How does the State of Georgia’s Offer in Compromise Program work?
Have you ever wondered “How does the State of Georgia’s Offer in Compromise program work?” I’ll tell you.
Hi, I’m Jeff Fouts, a tax attorney located in metro Atlanta, with a state-wide, and nationwide, law practice helping clients who have serious Georgia tax problems.
So, “How does the State of Georgia’s Offer in Compromise program work?”
Being able to decrease a client’s tax debt to the Georgia Department of Revenue is really exciting to me, and the good news is that it’s happening more often than ever before.
For decades the Georgia Department of Revenue has had the authority to “compromise” or “settle” a taxpayer’s tax debt for less than is owed. (To see the Official Code section, search for Official Code of Georgia 48-2-18.1 Settlement or compromise of tax assessments; application fee).
The trouble has not been that the laws of the state of Georgia didn’t allow the Georgia Department of Revenue to compromise, or settle, tax debts for less than was owed. That wasn’t the problem. The law has been on the books. They’ve had the authority to do it. The problem was that the policies at the Department of Revenue caused department employees to almost never accept any offers, or to be more correct, they made the requirements so difficult that very few taxpayers could actually qualify for an offer, and even if they did, the required offer amount was not much of a discount off of the total tax liability. Thus the Georgia Offer program wasn’t very attractive at all especially since it had to be paid in a very short time frame. So the result was that it was rare for Georgia to accept a reasonable settlement offer.
So Georgia had an Offer program sitting there, but for all intents and purposes, they could have just as well not had an Offer program at all. They had their Offer in Compromise forms that you could fill out, but what good was it?
Things have Changed – For the Better
But now things have really changed, and I mean really changed. Georgia is now in the business of accepting realistic, reasonable, settlement Offers.
My opinion is that this change at the State of Georgia was spurred on by its great need to generate cash flow, and by its recognition that using really aggressive, hardball tactics wasn’t achieving their goal of bringing in more delinquent tax dollars, so they decided to take the opposite tact and actually offer some great solutions to help delinquent Georgia taxpayers deal with their tax problems, which, at the same time, generated more cash flow for Georgia. This is truly a win-win for both Georgia and for you.
So, how do you figure out if you’re a good candidate for a Georgia offer in compromise, and what an acceptable offer amount should be? There are several steps to follow.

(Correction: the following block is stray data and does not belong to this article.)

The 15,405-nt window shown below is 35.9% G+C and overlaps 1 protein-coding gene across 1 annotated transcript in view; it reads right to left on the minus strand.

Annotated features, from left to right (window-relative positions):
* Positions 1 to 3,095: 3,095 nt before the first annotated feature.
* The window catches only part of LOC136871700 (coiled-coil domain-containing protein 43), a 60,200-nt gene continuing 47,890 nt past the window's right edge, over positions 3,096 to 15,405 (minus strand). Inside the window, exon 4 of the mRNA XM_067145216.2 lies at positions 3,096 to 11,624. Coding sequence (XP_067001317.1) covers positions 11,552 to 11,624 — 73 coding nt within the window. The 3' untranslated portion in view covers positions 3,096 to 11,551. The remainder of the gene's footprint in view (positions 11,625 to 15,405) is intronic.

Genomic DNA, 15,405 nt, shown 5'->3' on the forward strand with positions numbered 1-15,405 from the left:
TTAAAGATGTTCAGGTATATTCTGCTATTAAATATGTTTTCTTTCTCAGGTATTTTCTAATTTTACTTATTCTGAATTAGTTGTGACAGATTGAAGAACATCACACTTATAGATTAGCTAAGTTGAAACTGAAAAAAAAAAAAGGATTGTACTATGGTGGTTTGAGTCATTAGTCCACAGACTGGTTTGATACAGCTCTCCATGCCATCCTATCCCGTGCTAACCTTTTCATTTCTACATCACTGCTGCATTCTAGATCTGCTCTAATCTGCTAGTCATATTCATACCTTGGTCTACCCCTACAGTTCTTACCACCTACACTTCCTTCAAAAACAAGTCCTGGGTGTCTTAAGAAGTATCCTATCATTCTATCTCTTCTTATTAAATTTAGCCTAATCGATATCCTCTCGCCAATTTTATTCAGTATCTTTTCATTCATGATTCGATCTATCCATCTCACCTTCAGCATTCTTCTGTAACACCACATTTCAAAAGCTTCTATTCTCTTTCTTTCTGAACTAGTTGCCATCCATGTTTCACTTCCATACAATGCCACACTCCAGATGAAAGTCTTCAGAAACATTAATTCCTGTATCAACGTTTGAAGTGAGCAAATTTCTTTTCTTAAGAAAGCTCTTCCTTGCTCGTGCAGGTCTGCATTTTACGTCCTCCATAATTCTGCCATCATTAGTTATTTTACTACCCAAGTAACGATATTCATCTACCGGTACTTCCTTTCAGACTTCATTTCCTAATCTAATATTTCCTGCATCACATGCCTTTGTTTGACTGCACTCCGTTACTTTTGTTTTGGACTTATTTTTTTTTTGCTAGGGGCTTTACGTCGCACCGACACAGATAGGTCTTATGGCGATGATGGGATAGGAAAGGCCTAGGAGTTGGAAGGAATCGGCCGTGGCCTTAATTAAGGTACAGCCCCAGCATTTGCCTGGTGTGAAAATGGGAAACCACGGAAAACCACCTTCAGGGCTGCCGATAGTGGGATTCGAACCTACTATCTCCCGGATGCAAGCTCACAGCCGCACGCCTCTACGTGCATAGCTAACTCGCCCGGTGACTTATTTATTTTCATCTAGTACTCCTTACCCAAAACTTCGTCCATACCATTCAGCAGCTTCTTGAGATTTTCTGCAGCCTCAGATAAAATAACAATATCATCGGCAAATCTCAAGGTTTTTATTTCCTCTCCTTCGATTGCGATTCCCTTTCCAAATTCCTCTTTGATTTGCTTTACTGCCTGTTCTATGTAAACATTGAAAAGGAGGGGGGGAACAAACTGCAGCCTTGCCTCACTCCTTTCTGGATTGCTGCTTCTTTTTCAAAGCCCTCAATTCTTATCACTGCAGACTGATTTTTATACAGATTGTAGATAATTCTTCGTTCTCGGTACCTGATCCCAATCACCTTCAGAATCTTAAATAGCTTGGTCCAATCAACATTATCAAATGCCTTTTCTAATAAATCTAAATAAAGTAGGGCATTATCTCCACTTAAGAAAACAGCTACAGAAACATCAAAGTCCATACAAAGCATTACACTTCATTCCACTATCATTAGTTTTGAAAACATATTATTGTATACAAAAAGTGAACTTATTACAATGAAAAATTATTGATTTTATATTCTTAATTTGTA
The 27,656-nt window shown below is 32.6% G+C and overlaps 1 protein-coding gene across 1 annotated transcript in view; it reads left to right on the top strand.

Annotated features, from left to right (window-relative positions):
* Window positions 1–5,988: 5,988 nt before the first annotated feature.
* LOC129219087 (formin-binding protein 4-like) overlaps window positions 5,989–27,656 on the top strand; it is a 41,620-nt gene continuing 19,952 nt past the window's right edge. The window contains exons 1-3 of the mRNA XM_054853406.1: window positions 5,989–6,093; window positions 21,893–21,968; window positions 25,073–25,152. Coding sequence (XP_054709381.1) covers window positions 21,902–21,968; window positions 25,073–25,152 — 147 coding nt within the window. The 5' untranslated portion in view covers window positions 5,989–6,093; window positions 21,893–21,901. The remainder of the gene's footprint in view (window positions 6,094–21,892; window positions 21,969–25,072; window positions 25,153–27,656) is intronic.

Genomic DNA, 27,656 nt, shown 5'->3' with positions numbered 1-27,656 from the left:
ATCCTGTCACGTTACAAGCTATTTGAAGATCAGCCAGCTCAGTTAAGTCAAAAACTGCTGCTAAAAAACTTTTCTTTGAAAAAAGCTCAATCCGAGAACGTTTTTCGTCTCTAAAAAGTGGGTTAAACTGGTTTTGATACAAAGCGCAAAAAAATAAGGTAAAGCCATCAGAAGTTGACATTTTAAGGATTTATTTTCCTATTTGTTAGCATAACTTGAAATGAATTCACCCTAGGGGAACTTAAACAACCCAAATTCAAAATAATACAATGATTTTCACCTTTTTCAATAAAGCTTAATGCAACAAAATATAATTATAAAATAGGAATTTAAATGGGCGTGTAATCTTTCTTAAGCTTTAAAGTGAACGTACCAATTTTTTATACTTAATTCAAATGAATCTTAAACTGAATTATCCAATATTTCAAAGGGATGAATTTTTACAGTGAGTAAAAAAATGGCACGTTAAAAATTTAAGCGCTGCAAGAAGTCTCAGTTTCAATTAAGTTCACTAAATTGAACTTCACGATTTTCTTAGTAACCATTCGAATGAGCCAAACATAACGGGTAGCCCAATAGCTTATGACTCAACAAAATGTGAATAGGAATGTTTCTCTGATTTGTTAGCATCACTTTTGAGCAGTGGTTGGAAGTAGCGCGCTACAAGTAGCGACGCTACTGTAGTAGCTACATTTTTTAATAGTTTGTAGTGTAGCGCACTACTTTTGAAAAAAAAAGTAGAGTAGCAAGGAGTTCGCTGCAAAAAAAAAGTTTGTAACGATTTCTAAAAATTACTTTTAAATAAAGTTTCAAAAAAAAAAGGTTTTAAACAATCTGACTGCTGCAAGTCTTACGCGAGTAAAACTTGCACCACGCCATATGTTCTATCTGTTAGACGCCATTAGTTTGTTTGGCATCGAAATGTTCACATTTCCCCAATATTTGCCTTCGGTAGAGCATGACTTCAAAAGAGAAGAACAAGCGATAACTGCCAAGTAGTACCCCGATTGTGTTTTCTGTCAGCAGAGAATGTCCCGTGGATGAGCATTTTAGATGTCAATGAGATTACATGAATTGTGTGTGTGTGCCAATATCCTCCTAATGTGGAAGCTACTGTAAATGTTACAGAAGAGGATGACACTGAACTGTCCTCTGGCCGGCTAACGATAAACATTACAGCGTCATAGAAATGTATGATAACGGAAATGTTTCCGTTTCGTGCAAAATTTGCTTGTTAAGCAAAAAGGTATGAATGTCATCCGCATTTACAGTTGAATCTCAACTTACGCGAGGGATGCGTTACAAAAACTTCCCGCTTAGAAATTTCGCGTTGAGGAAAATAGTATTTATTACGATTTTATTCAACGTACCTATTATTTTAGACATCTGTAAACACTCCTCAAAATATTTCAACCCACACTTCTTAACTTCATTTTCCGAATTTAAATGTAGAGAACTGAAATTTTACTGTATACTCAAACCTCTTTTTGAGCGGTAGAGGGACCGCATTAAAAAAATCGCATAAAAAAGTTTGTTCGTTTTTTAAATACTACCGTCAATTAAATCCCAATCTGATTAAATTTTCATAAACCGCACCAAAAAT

When you deal with the collection division of the Georgia Department of Revenue, or the IRS for that matter, two overarching principals apply. The first is to make sure you have all the relevant facts about the client and about their tax debt, and there are a lot more facts that are relevant than most client’s realize.
The second overarching principal is to analyze your facts and circumstances so we can understand which options or solutions are best for you. It is important to do this before you jump in and start taking action. At the beginning of a tax case, you should not assume you understand what should be done in your case. If you’re not careful you will either waste time and money pursuing a strategy that wasn’t right for you, or you’ll neglect to consider a strategy that is good for you.
It is important to examine all the facts so you will know all the options you may might have. This is important because a client is probably a candidate for more solutions that they might have thought of. Clients tend to only think of the solutions that are obvious to them.
In my other videos I will talk about the first steps in evaluating whether an Offer should be filed, and if so, how much that Offer should be for.
I hope this important video tip has helped you understand the Georgia Department of Revenue a little better and about how tax problems are solved. Chances are you have questions or concerns about your own particular tax problem. What I encourage you to do is pick up the phone and call me. I can answer your questions. Over the past 20 years I’ve represented clients all across Georgia, and in 50 states and 29 foreign countries, and I welcome your call. You can reach me at (888) 995-6785 or by email at firstname.lastname@example.org. I’m Jeff Fouts and thanks so much for watching. Have a wonderful day.